- Defendant's policies and practices as described above relating to such activities covered by the Fair Housing Act, as amended, 42 U.S.C. § 3601 et seq., including the extension of credit for the purchase of mobile homes and for the repair of residences constitute:
- Discrimination on the basis of race, color, and/or national origin in making available residential real estate-related transactions in violation of Section 805 of the Fair Housing Act, 42 U.S.C. § 3605(a);
- Discrimination on the basis of race, color, and/or national origin in the making unavailable or denial of dwellings to persons in violation of Section 804(a) of the Fair Housing Act, 42 U.S.C. 3604(a); and
- Discrimination on the basis of race, color, and/or national origin in the terms, conditions, or privileges of the provision of services or facilities in connection with the sale or rental of dwellings, in violation of Section 804(b) of the Fair Housing Act, 42 U.S.C. § 3604(b).
- Defendant's policies and practices as described above constitute:
- A pattern or practice of resistance to the full enjoyment of rights secured by the Equal Credit Opportunity Act, as amended, U.S.C. §§ 1691-1691f;
- A pattern or practice of resistance to the full enjoyment of rights secured by Title VIII of the Civil Rights Act of 1966, as amended by the Fair Housing Amendments Act of 1988, 42 U.S.C. §§ 3601-3619; and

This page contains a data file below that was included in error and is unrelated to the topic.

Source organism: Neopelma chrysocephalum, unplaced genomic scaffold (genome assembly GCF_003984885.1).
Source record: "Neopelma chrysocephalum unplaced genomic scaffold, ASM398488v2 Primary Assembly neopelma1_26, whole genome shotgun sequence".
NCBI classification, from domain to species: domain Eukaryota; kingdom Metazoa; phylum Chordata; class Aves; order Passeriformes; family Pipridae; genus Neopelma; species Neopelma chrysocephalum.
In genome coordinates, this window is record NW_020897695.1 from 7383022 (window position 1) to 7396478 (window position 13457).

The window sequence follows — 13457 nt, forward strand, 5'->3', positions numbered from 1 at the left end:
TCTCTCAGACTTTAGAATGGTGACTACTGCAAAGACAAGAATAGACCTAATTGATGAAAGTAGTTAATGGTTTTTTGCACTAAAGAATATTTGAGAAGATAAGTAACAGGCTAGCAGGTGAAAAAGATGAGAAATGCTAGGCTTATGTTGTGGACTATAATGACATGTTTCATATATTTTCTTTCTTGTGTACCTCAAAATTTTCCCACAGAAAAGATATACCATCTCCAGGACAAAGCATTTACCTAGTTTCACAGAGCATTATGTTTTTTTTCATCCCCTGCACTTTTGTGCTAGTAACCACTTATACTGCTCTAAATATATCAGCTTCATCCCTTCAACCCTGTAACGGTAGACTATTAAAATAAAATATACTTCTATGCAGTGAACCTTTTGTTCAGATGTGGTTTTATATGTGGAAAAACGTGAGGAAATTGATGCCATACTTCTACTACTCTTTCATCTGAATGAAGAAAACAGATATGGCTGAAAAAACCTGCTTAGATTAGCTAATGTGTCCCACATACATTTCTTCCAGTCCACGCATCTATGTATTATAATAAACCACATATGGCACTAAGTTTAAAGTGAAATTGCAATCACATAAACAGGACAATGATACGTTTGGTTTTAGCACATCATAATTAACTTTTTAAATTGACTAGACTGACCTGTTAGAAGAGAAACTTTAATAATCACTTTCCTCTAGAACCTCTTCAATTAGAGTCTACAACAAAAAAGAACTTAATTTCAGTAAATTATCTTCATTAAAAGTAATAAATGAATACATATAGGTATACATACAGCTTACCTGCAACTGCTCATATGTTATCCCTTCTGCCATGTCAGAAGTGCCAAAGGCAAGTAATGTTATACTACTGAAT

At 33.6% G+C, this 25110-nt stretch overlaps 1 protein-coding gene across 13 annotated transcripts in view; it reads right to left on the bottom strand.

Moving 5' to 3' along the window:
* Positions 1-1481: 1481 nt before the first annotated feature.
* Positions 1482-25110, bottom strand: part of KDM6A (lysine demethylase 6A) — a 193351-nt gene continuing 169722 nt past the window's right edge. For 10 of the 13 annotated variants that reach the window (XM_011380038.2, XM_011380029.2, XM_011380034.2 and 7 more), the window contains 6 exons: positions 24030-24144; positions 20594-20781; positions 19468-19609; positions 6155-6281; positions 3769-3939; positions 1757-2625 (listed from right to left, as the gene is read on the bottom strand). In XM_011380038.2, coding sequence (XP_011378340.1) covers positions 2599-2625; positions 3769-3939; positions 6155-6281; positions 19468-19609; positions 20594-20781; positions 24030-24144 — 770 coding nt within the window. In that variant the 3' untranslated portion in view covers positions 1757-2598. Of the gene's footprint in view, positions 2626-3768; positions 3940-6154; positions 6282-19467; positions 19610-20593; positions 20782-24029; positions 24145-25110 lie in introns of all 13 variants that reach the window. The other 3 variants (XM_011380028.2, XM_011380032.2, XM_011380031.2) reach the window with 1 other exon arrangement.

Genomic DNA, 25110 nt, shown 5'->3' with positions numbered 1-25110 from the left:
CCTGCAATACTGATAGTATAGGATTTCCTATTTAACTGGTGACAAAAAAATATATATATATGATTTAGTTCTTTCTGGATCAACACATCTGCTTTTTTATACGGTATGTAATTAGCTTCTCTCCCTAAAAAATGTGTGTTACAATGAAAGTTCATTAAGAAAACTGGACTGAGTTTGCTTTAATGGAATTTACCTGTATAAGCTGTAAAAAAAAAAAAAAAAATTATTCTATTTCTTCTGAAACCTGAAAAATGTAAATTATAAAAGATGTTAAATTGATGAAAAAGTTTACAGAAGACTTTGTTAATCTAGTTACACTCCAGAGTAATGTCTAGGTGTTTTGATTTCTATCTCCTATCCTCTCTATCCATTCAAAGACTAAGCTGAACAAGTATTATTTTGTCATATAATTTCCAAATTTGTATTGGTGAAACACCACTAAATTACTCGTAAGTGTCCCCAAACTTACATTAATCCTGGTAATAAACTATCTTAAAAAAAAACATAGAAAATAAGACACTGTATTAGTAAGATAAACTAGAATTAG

- A denial to a group of persons of rights granted by Title VIII of the Civil Rights Act of 1966, as amended by the Fair Housing Amendments Act of 1966, 42 U.S.C. §§ 3601-3619, that raises an issue of general public importance.
- Persons who have been victims of Defendant's discriminatory policies and practices as described above are aggrieved applicants or persons as referenced or defined under the Equal Credit Opportunity Act and the Fair Housing Act. As a consequence of Defendant's policies and practices, these persons have been denied their rights to equal opportunity in housing, credit, and residential real estate-related transactions. Some victims also may have experienced other actual, compensable injuries.